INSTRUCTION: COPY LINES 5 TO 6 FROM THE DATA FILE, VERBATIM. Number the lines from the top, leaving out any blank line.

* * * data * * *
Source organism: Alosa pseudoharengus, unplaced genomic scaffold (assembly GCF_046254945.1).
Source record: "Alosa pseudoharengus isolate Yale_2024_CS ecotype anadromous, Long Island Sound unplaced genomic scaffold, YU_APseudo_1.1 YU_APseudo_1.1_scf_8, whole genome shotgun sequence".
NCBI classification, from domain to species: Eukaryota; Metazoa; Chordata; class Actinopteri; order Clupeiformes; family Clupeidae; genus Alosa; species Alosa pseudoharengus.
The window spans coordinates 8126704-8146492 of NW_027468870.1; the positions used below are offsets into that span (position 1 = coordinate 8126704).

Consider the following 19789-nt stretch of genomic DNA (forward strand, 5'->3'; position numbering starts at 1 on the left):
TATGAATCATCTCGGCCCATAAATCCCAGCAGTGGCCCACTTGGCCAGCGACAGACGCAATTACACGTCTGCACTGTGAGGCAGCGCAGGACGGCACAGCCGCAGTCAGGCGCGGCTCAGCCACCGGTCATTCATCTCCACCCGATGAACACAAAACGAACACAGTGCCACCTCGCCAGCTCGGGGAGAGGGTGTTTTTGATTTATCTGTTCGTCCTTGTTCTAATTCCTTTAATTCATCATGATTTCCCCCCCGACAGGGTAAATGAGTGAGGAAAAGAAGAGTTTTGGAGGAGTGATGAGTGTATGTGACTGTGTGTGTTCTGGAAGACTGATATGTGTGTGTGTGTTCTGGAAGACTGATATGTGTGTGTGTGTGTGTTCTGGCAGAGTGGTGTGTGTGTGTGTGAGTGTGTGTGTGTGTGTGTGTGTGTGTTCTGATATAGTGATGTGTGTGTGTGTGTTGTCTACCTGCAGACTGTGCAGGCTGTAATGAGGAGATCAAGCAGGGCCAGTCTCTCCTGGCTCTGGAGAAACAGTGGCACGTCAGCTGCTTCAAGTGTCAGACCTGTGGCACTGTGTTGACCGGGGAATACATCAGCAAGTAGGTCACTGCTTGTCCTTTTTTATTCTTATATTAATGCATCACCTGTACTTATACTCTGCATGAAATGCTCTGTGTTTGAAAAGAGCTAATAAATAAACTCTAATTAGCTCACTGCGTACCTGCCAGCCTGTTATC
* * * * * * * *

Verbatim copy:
Consider the following 19789-nt stretch of genomic DNA (forward strand, 5'->3'; position numbering starts at 1 on the left):
TATGAATCATCTCGGCCCATAAATCCCAGCAGTGGCCCACTTGGCCAGCGACAGACGCAATTACACGTCTGCACTGTGAGGCAGCGCAGGACGGCACAGCCGCAGTCAGGCGCGGCTCAGCCACCGGTCATTCATCTCCACCCGATGAACACAAAACGAACACAGTGCCACCTCGCCAGCTCGGGGAGAGGGTGTTTTTGATTTATCTGTTCGTCCTTGTTCTAATTCCTTTAATTCATCATGATTTCCCCCCCGACAGGGTAAATGAGTGAGGAAAAGAAGAGTTTTGGAGGAGTGATGAGTGTATGTGACTGTGTGTGTTCTGGAAGACTGATATGTGTGTGTGTGTTCTGGAAGACTGATATGTGTGTGTGTGTGTGTTCTGGCAGAGTGGTGTGTGTGTGTGTGAGTGTGTGTGTGTGTGTGTGTGTGTGTTCTGATATAGTGATGTGTGTGTGTGTGTTGTCTACCTGCAGACTGTGCAGGCTGTAATGAGGAGATCAAGCAGGGCCAGTCTCTCCTGGCTCTGGAGAAACAGTGGCACGTCAGCTGCTTCAAGTGTCAGACCTGTGGCACTGTGTTGACCGGGGAATACATCAGCAAGTAGGTCACTGCTTGTCCTTTTTTATTCTTATATTAATGCATCACCTGTACTTATACTCTGCATGAAATGCTCTGTGTTTGAAAAGAGCTAATAAATAAACTCTAATTAGCTCACTGCGTACCTGCCAGCCTGTTATC